Augusta, Parkhurst, Set To Move Forward On Colonial Theater Renovation In Downtown Augusta
A packed house met at City Hall in Augusta last night (October 13, 2016) to discuss renovations on the old Colonial Theater in downtown Augusta. City councilors expressed informal support for the City Manager of Augusta's proposal to use $300,000 in city funds left over from the Lithgow Library to provide a “challenge grant” to help spur fundraising to renovate and reopen the privately owned Colonial Theater.
According to centralmaine.com, plans include adding a 13,000-square-foot, multi-story building next to it to help provide better access and more space for the theater, an ambitious timeline of opening it in 29 months, and a schedule of as many as 300 shows a year including concerts, live theater and children’s theater that could bring culture, people and revenue to the city’s downtown.
Richard Parkhurst, leader of a nonprofit group working to raise funds and restore the theater, said he was comfortable saying he has at least $1 million sitting on the fence right now from private donors. They’re ready to commit, but they’re wondering if the city is behind it, Parkhurst said. Besides the renovation of the theater, he has plans for a multistory annex next door on land donated by Augusta businessman Tom Johnson. It will house rehearsal rooms, costume areas, art and prop building space, and many other theater related activities. It will also make the building compliant with federal ADA codes.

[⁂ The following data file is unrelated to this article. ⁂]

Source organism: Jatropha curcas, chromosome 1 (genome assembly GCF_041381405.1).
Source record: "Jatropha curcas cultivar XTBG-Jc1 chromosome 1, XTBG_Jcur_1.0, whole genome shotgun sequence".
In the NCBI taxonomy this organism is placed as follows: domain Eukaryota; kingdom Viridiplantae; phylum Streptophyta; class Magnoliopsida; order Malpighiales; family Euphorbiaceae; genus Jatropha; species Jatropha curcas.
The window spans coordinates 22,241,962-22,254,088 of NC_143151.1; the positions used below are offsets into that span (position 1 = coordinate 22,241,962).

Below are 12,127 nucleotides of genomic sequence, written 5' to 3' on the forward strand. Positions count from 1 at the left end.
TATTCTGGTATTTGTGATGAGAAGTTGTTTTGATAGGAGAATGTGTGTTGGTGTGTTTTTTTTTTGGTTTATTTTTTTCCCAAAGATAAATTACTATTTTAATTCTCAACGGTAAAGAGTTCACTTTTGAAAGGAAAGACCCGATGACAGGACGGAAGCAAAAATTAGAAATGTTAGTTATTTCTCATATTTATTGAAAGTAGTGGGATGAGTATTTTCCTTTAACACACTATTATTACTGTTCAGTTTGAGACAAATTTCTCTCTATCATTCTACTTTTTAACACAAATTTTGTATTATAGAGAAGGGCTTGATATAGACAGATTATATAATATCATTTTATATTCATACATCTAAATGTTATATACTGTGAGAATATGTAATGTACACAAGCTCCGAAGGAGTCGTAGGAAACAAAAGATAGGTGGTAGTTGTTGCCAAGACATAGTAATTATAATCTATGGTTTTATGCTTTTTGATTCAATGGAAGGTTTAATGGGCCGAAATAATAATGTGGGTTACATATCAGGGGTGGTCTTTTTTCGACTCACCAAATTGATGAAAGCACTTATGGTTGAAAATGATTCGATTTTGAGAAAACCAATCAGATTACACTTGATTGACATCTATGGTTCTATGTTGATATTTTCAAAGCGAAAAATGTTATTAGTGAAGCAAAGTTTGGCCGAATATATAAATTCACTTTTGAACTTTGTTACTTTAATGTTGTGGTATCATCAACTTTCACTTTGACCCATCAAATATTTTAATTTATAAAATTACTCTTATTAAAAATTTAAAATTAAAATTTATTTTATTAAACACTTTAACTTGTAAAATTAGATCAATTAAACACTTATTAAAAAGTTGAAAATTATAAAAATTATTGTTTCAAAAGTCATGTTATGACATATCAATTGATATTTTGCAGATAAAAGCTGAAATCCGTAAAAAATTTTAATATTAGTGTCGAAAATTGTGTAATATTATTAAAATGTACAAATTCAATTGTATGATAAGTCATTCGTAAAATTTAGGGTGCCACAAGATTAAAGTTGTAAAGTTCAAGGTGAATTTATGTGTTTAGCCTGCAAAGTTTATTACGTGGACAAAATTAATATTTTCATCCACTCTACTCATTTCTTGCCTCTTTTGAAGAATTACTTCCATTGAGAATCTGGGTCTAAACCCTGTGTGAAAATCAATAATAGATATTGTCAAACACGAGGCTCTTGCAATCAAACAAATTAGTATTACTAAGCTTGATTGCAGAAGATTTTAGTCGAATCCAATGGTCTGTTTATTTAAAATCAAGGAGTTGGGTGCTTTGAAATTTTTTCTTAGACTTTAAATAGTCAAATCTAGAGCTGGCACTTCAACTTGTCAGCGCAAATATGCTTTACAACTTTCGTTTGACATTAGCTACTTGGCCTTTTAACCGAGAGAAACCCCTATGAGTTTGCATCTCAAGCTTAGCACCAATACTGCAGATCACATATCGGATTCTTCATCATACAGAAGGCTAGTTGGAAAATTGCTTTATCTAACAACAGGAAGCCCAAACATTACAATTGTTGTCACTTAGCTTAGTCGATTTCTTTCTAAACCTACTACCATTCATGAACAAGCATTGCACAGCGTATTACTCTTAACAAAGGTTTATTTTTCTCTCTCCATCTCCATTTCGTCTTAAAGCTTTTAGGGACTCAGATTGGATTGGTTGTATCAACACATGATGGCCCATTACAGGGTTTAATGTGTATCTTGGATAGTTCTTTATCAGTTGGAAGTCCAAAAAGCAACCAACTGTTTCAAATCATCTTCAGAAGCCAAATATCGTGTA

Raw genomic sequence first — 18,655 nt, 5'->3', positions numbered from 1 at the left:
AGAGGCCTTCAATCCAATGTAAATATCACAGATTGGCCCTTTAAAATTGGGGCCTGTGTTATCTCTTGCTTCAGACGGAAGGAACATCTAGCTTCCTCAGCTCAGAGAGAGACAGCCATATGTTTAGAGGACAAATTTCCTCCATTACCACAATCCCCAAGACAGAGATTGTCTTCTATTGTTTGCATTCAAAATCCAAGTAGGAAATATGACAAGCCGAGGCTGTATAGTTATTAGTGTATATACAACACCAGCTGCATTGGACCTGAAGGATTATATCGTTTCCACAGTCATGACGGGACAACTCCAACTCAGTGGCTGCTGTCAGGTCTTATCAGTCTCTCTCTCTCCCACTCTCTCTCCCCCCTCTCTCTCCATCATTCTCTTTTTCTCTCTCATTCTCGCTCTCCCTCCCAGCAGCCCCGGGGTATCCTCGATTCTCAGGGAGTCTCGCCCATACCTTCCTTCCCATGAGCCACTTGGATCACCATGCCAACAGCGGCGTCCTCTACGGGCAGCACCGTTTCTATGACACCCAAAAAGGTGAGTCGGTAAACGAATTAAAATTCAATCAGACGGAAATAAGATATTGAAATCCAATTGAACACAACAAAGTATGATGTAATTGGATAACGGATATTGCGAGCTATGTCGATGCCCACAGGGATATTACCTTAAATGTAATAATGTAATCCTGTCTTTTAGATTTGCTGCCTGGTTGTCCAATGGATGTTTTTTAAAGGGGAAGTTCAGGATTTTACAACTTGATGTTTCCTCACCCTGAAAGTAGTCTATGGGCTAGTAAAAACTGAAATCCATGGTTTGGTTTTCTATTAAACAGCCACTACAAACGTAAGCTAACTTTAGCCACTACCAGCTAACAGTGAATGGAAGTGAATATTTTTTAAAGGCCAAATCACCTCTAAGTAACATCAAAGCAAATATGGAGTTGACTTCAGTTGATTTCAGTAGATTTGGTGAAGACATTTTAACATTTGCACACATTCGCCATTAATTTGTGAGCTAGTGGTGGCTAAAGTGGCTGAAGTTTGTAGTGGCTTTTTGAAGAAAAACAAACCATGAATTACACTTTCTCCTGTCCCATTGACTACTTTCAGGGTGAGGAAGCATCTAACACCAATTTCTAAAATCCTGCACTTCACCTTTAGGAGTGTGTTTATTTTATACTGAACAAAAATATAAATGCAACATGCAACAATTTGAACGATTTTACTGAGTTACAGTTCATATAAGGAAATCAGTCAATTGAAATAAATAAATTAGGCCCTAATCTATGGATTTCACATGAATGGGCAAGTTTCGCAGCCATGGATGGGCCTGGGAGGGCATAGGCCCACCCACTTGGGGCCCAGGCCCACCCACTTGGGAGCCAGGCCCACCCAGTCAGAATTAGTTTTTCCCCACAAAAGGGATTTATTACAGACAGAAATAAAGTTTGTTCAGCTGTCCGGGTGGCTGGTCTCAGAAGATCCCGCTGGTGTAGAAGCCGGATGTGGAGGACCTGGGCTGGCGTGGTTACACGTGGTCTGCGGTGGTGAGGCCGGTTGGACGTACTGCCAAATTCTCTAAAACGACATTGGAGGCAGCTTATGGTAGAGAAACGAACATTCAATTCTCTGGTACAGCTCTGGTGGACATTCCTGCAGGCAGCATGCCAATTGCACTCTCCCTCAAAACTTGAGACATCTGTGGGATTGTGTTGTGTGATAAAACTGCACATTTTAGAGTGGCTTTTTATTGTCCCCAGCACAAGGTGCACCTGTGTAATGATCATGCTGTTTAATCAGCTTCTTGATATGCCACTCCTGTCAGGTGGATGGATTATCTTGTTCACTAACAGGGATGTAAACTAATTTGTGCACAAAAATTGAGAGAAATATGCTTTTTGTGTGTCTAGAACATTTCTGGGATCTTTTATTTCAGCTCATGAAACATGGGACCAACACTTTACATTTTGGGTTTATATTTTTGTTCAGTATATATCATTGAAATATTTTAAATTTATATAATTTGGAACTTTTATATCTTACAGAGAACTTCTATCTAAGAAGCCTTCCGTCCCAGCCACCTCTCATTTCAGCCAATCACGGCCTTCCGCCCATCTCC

The proposal to provide $300,000 in city money, if private fundraising for the project is successful, is expected to go to councilors for a vote next Thursday.
Parkhurst says he isn't waiting to find out about fundraising and work has already begun on the building. Asbestos will be removed from upper levels of the building this month and he hopes a new roof will be installed by the middle of November.
The general consensus seems to be it will be a big win for Augusta. Parking still needs to be addressed, but if successful, this might be the spark that energizes Downtown Augusta and should be beneficial for businesses and citizens of the Capital City.